The run
Today's run was short but sweet. I prepared the engine in the usual way, oiling all around, then adding fuel. I tried to pump water into the boiler with the hand pump, but here encountered problems. The pump was not functional. It had been a very long time since this engine had been run and the balls had seized in the check valves, as commonly occurs when an engine sits for long periods. So, instead of tearing it down to attend to the pump, I removed the steam dome and a safety valve and filled the boiler that way.

This gas-fired engine will not light at the stack -- the smokebox door must be opened, which is done by unscrewing the number plate. The fire lit right away the first time. Getting the smokebox door closed is sometimes difficult, as it heats up quickly. And relighting it after the fire goes out is definitely a job for gloved fingers. Anyway, the fire was not happy, as evidenced by the gurgling noise emanating from the stack. Adjusting it is tricky because the gas valve is very touchy. I had to relight the fire a couple of times, but it finally found its comfort level and all was well.

Steam came up promptly and the locomotive blew off right at 60 psi. I put it into gear and opened the throttle. The engine moved off with nary a sputter, as if it had run yesterday.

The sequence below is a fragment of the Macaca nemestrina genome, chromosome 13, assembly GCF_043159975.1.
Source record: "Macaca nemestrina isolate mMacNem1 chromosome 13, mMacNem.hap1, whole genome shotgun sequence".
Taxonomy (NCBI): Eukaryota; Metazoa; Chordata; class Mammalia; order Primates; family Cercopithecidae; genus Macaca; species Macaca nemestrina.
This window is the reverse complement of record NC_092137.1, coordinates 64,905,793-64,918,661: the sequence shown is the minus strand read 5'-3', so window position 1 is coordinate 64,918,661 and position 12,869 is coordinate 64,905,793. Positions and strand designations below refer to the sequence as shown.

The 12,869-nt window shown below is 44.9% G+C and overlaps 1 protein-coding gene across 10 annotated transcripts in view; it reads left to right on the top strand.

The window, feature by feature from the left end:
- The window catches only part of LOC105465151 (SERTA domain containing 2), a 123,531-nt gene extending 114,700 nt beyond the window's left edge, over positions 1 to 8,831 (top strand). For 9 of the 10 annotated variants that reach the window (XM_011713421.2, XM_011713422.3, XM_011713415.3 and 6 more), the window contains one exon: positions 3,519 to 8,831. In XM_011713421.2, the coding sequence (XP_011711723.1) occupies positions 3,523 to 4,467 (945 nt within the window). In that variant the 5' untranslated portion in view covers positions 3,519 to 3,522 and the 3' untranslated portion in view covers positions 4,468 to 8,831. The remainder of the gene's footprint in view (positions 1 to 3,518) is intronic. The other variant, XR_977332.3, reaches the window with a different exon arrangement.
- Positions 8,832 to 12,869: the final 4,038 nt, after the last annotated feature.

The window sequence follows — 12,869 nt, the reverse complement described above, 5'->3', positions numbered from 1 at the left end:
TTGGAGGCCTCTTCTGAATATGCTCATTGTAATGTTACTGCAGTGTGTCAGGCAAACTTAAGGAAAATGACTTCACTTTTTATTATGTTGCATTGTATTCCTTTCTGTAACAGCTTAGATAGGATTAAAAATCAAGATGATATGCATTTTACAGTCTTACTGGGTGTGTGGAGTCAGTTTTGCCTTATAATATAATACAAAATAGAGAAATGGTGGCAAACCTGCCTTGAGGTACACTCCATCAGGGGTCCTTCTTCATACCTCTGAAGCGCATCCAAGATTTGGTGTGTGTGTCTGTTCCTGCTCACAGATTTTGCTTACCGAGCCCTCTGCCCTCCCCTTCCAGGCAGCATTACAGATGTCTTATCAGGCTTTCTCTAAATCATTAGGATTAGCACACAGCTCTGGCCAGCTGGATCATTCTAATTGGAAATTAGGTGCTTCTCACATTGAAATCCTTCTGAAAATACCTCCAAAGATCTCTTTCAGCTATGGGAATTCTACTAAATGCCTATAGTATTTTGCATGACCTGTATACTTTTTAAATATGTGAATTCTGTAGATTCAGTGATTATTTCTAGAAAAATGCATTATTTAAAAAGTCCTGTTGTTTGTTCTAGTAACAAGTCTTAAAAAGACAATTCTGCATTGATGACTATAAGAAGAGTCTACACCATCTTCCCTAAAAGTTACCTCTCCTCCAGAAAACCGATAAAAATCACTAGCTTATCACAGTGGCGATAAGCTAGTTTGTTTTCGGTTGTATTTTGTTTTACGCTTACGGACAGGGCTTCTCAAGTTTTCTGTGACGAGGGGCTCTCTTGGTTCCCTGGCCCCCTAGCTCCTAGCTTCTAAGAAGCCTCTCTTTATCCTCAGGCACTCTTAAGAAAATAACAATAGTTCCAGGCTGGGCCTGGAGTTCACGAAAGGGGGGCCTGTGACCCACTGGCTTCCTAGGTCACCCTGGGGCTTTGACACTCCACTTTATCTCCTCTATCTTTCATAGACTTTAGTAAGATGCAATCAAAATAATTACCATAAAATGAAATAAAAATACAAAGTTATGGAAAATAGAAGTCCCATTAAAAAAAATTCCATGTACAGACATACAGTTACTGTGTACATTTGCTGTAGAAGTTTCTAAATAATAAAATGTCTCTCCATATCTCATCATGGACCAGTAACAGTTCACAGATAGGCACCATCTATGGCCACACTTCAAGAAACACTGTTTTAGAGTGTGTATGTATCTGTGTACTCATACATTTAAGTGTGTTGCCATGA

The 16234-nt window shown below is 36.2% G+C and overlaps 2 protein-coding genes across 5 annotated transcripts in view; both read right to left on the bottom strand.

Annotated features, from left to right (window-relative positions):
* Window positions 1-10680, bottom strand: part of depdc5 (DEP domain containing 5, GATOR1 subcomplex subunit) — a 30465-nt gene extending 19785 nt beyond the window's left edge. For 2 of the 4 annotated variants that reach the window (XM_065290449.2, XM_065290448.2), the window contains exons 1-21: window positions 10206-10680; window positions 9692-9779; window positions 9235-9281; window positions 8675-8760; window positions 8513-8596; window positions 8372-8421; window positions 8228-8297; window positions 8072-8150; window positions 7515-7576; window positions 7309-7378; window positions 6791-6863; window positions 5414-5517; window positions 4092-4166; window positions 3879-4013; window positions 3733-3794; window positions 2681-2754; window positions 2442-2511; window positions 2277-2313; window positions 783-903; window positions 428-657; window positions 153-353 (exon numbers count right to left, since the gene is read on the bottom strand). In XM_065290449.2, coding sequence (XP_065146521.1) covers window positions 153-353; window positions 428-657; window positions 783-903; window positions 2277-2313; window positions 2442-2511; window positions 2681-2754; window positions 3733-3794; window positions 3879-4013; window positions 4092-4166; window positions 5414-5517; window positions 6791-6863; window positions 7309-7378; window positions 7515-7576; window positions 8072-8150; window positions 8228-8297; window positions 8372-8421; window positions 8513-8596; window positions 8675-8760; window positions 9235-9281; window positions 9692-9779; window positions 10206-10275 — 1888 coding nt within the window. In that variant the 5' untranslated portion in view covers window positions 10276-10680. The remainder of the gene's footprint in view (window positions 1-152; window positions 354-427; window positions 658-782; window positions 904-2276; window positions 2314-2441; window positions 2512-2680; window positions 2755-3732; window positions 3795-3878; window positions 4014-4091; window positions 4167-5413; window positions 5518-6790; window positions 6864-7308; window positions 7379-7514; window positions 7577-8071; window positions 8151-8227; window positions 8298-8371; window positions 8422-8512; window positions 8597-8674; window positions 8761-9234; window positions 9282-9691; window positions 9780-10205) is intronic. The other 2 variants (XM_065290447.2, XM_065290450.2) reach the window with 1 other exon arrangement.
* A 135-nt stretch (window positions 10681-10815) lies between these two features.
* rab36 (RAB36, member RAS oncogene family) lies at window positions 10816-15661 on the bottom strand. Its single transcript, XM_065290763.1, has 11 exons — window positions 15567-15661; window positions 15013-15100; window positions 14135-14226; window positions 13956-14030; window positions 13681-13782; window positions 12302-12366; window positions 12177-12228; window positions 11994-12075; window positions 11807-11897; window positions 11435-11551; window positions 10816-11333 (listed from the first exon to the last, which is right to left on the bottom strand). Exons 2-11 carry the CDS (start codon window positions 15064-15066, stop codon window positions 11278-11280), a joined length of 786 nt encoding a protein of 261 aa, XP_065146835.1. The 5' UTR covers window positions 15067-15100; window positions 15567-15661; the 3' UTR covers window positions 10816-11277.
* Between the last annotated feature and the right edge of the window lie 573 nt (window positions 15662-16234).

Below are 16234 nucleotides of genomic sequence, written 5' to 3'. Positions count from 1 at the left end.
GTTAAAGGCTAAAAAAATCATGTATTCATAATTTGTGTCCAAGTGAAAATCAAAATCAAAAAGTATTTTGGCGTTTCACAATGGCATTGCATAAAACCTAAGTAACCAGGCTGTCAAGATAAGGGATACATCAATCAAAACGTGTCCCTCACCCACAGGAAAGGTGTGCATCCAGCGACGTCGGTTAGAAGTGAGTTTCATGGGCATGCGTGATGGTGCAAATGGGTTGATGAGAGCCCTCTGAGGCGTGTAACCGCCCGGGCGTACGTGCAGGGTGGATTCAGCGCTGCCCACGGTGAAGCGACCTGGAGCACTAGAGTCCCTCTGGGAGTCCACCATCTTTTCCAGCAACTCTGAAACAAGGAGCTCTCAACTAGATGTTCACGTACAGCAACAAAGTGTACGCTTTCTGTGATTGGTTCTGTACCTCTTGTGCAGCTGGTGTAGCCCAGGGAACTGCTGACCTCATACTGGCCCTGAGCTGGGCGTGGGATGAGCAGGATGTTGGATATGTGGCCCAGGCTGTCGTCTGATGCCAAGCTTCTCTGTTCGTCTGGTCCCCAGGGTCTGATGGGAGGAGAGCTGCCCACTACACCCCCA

The run lasted perhaps 15 minutes, until the water level dropped below what I was comfortable with. This is a fine-running engine, smooth and sweet. One of the things I've always liked about Aster's Climax is that you can actually hear the whine of the gears as it runs. The throttle is a little touchy and the engine wants to run fast but ,once throttled down to a prototypical pace, it's a pleasure to watch.

Builder Aster Hobby Company (Japan)
Date built 1982
Gauge 1 (45mm)
Scale 1:24
Boiler Single flue
Fittings Safety valve (2x), pressure gauge, water glass, throttle, check valve, hand pump
Fuel Butane
Blow-off pressure 60 psi
Cylinders Two, double-acting D-valve
Reversing gear Stephenson's
Lubricator Displacement
Weight 12 pounds, 14 ounces
Dimensions Length over all, 23 1/4": width, 4"; height, 6 3/4"